The74: The Every Student Succeeds Act (ESSA) includes a little-known provision, going into effect in the 2018-19 school year, that will likely expose disparities in how some districts divide resources among their schools. At the superintendent level, school administrators are often left in the dark regarding how specific funds are allocated among schools—helping to further entrench inequities within school districts, where leaders tend to spend less money on teacher salaries in high-poverty schools. Formally exposing this modern-day school segregation may be a step towards serious reform in school-level spending.
“The work before us to support black students’ success is about giving our children the freedom to choose to become whatever they dream they can be.”
The Baltimore Sun: Former U.S. Secretary of Education writes about the importance of Historically Black Colleges & Universities (HBCUs,) recognizing the power of education to free students from the structural barriers created by institutional racism. HBCUs have produced leaders in every field, including a disproportionate number of STEM graduates, and fostered advancements in civil rights. Still, there is more work to be done: while more black students are enrolling in college than ever before, there is a retention problem, with only about 4 in 10 earning a bachelor’s degree within 6 years of enrollment. King offers recommendations for closing the college completion gap for black students—which includes support during college.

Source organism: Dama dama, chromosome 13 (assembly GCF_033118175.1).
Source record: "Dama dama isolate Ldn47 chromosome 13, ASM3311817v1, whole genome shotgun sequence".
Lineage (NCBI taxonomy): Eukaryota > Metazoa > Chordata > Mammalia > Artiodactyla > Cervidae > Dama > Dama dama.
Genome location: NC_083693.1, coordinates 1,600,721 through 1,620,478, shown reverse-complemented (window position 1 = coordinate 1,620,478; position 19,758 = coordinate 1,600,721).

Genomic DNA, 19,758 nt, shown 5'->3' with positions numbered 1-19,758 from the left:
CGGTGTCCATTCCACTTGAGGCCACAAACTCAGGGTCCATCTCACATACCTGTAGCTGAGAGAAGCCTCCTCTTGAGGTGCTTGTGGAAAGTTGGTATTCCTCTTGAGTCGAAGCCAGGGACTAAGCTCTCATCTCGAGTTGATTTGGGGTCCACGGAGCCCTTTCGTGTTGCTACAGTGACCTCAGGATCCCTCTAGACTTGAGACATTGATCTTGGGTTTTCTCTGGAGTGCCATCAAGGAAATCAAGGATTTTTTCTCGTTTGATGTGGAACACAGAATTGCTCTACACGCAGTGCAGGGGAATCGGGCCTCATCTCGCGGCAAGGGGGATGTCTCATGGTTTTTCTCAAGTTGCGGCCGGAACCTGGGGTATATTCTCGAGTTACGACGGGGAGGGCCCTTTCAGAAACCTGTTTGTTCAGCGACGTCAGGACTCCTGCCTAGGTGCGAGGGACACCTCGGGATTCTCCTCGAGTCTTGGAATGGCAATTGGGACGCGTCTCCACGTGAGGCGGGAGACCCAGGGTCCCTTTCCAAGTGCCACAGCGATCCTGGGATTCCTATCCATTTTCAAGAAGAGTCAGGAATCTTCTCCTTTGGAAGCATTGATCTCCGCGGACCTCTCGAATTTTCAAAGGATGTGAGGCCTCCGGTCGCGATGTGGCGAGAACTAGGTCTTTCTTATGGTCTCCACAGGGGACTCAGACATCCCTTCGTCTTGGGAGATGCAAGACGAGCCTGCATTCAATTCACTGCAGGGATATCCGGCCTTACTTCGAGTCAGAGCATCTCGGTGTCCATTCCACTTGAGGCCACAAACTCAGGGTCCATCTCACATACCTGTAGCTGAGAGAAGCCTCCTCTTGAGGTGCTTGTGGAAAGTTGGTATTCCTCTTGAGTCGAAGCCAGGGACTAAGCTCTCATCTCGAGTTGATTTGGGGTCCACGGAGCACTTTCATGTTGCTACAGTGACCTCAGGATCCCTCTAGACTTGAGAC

The Hechinger Report: A new study reinforces the place of higher education as a great economic equalizer: at a time where social mobility in the U.S. is getting harder and it is more likely that children of poor adults remain poor, college education is still a lever of social mobility. Among first generation college students who earned a four-year degree in the 2007-8 academic year, 57 percent were working full time and earning an average of $45,000 a year within 5 years of graduation. Still, more needs to be done in supporting first generation college students in getting to college, as they continue to enroll in college at lower rates than their peers—and with more U.S. students earning college degrees overall, this gap continues to widen.
The Atlantic: While students could previously hope to offset the high cost of college textbooks by purchasing them used or re-selling them at the end of the semester, many courses now require online codes to access course materials and even homework assignments. While these innovations in technology often save time for instructors, they come at a great cost to students—while benefitting publishers. This move towards online tools also mirrors the higher ed trend towards using low-paid adjunct professors—some argue that in saving instructor time, these online tools are also helping to justifying their low pay.